The are many times in history where leaders of nations and peoples embrace myths about their history even when historical, biographical and archeological evidence points to an entirely different record. Myths are powerful in the way that they inspire and motivate people. They can provide a cultural continuity as a people celebrates the key events and people that shaped their past, even if they are not entirely true. At the same time myths can be dangerous when they cause leaders and people to make bad choices and actually become destructive. Such was the case in Germany following the First World War.
After the war the belief that the German Army was not defeated but was betrayed by the German people, especially those of the political left. Like all myths there was an element of truth in the “stab in the back” myth, there were revolts against the Monarchy of Kaiser Wilhelm II and even mutiny on elements of the German High Seas Fleet and Army units stationed in Germany. However the crisis had been brought about by General Ludendorff who until the last month of the war refused to tell the truth about the gravity of Germany’s position to those in the German government. So when everything came crashing down in late October and early November 1918 the debacle came as a surprise to most Germans. The myth arose because the truth had not been told by Ludendorff who was arguably the most powerful figure in Germany from 1916-1918. In the looming crisis which included Ludendorff’s collapse and relief, General Wilhelm Groener presented the facts to the Kaiser and insisted on his abdication. The Republic that was proclaimed on the 9th of November was saddled with the defeat and endured revolution, civil war and threats from the extreme left and right. When it signed the Treaty of Versailles it accepted the sole responsibility of Germany for the war and its damages. Ordered to dismantle its military, cede territory that had not been lost in battle and pay massive reparations the legend of the “stab in the back” gained widespread acceptance in Germany.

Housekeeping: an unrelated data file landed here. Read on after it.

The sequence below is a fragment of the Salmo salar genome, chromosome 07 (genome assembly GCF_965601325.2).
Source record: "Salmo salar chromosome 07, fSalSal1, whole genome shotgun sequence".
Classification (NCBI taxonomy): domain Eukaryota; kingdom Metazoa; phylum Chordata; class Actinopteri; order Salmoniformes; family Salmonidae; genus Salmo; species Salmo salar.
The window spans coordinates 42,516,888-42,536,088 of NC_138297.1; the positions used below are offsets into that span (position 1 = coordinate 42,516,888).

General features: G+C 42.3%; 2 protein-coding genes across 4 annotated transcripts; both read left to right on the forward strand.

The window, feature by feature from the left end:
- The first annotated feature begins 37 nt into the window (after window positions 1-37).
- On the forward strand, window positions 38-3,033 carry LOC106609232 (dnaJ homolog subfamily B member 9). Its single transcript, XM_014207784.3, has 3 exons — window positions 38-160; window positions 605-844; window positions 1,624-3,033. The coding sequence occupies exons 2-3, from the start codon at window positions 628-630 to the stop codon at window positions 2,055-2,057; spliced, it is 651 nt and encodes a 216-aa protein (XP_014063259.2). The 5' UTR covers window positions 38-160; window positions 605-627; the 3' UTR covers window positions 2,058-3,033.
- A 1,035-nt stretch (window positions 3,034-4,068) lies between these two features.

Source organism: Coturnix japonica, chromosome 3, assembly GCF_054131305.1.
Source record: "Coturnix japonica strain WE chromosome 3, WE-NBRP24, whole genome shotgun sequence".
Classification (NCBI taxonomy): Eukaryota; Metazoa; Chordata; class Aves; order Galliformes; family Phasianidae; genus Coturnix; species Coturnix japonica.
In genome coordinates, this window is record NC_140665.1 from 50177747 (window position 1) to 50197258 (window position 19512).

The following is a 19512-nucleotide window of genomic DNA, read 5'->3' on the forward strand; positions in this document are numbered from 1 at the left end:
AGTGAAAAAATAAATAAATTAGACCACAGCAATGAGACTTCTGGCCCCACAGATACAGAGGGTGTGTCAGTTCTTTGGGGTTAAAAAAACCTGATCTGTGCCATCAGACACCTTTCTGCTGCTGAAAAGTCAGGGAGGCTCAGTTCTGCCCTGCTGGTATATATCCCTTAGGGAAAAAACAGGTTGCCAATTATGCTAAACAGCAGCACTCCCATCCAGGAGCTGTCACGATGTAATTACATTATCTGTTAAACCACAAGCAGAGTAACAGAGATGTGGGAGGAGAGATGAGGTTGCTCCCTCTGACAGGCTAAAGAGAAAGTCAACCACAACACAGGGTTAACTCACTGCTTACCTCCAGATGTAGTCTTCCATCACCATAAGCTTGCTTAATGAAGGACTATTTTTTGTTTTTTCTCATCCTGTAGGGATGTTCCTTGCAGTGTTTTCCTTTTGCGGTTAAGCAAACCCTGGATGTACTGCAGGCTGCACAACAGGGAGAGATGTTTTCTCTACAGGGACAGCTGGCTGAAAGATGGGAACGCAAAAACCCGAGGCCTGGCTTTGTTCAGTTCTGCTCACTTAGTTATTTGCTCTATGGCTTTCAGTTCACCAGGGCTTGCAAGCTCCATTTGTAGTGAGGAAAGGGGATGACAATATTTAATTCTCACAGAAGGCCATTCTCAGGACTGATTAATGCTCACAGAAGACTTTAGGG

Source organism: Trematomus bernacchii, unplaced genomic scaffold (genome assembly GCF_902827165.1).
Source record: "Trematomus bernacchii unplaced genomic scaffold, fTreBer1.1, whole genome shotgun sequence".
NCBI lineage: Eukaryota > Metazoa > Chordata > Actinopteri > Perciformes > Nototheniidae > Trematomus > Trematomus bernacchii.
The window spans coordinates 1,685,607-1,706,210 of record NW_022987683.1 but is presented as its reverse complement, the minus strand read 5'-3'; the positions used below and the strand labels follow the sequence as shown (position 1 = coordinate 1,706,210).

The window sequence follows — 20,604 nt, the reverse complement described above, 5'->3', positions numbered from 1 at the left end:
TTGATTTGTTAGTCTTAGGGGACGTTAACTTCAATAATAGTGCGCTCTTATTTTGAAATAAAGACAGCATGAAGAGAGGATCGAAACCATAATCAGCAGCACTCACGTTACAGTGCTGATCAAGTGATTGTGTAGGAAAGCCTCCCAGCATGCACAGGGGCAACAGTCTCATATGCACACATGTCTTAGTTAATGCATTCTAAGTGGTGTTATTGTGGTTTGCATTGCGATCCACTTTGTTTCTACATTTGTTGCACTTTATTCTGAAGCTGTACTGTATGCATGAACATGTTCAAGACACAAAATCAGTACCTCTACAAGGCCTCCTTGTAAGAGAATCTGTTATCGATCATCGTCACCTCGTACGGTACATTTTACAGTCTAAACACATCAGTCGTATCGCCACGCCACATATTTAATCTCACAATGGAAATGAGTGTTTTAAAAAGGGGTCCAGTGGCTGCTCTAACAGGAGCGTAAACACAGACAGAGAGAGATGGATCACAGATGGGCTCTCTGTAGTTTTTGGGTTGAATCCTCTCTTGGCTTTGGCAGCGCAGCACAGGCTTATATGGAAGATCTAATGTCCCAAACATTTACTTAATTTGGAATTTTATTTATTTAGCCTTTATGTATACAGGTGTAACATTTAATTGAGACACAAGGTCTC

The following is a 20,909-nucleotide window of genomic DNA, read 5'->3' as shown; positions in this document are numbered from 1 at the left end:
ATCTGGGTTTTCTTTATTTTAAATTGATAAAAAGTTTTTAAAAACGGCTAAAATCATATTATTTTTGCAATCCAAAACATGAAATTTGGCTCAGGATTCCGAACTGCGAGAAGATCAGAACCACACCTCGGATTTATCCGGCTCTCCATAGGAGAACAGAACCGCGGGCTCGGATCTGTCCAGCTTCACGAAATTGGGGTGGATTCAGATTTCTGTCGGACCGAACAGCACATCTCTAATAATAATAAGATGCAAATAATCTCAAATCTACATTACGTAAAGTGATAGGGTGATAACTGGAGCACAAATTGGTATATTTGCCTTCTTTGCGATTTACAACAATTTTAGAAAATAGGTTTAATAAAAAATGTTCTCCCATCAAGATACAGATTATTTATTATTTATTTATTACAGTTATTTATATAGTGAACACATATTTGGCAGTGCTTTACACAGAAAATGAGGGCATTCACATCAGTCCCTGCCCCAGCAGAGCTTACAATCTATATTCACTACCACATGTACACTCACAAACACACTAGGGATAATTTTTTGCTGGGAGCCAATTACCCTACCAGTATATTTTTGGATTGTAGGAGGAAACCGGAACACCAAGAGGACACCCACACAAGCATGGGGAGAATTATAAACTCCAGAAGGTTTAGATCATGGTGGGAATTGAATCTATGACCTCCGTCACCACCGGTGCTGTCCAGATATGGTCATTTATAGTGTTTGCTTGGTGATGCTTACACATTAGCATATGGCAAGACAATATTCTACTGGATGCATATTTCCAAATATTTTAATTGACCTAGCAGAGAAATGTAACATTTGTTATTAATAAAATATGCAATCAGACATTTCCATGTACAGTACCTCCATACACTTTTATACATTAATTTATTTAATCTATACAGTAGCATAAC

Hitler always believed that the defeat of Germany in the First World War was due to the efforts of internal enemies of the German Reich on the home front and not due to battlefield losses or the entry of the United States. This was a fundamental belief for him and was expressed in his writings, speeches and actions. The internal enemies of Germany for Hitler included the Jews, as well as the Socialists and Communists who he believed were at the heart of the collapse on the home front. Gerhard Weinberg believes that the effect of this misguided belief on Hitler’s actions has “generally been ignored” by historians. (Germany, Hitler and World War II p. 196)
Hitler believed that those people and groups that perpetrated the “stab in the back” were “beguiled by the by the promises of President Wilson” (World in the Balance p.92) in his 14 Points. Thus for him Americans were in part responsible for undermining the German home front, something that he would not allow to happen again. In fact Hitler characterization of Wilson’s effect on the German people in speaking about South Tyrol. It is representative of his belief about not only the loss of that region but the war: “South Tyrol was lost by those who, from within Germany, caused attrition at the front, and by the contamination of German thinking with the sham declarations of Woodrow Wilson.” (Hitler’s Second Book p.221)
While others will note Hitler’s lack of respect for the potential power of the United States, no other author that I am familiar with links Hitler’s actions and the reaction of the German political, military and diplomatic elites to the entry of the United States into the war to the underlying belief in the “stab in the back.” Likewise Hitler had little regard for the military abilities or potential of the United States. Albert Speer notes that Hitler believed “the Americans had not played a very prominent role in the war of 1914-1918,” and that “they would certainly not withstand a great trial by fire, for their fighting qualities were low.” (Inside the Third Reich: Memoirs by Albert Speer p.121)